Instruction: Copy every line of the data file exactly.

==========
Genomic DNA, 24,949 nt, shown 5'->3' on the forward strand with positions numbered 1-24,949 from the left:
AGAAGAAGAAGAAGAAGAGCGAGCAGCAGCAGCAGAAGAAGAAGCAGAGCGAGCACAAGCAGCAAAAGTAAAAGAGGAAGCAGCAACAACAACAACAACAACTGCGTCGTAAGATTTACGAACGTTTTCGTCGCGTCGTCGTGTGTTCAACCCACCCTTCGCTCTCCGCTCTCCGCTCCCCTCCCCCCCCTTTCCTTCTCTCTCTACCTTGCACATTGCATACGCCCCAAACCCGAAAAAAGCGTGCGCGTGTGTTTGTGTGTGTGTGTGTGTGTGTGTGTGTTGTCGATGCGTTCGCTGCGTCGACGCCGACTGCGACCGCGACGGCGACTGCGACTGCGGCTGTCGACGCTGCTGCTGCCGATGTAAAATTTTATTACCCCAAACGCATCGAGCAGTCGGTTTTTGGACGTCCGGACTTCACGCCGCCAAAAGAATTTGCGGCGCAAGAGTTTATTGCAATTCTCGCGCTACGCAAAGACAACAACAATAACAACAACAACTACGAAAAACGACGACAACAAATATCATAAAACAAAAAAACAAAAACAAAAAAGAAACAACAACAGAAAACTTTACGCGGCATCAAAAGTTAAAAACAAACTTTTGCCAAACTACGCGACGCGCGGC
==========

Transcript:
Genomic DNA, 24,949 nt, shown 5'->3' on the forward strand with positions numbered 1-24,949 from the left:
AGAAGAAGAAGAAGAAGAGCGAGCAGCAGCAGCAGAAGAAGAAGCAGAGCGAGCACAAGCAGCAAAAGTAAAAGAGGAAGCAGCAACAACAACAACAACAACTGCGTCGTAAGATTTACGAACGTTTTCGTCGCGTCGTCGTGTGTTCAACCCACCCTTCGCTCTCCGCTCTCCGCTCCCCTCCCCCCCCTTTCCTTCTCTCTCTACCTTGCACATTGCATACGCCCCAAACCCGAAAAAAGCGTGCGCGTGTGTTTGTGTGTGTGTGTGTGTGTGTGTGTGTTGTCGATGCGTTCGCTGCGTCGACGCCGACTGCGACCGCGACGGCGACTGCGACTGCGGCTGTCGACGCTGCTGCTGCCGATGTAAAATTTTATTACCCCAAACGCATCGAGCAGTCGGTTTTTGGACGTCCGGACTTCACGCCGCCAAAAGAATTTGCGGCGCAAGAGTTTATTGCAATTCTCGCGCTACGCAAAGACAACAACAATAACAACAACAACTACGAAAAACGACGACAACAAATATCATAAAACAAAAAAACAAAAACAAAAAAGAAACAACAACAGAAAACTTTACGCGGCATCAAAAGTTAAAAACAAACTTTTGCCAAACTACGCGACGCGCGGC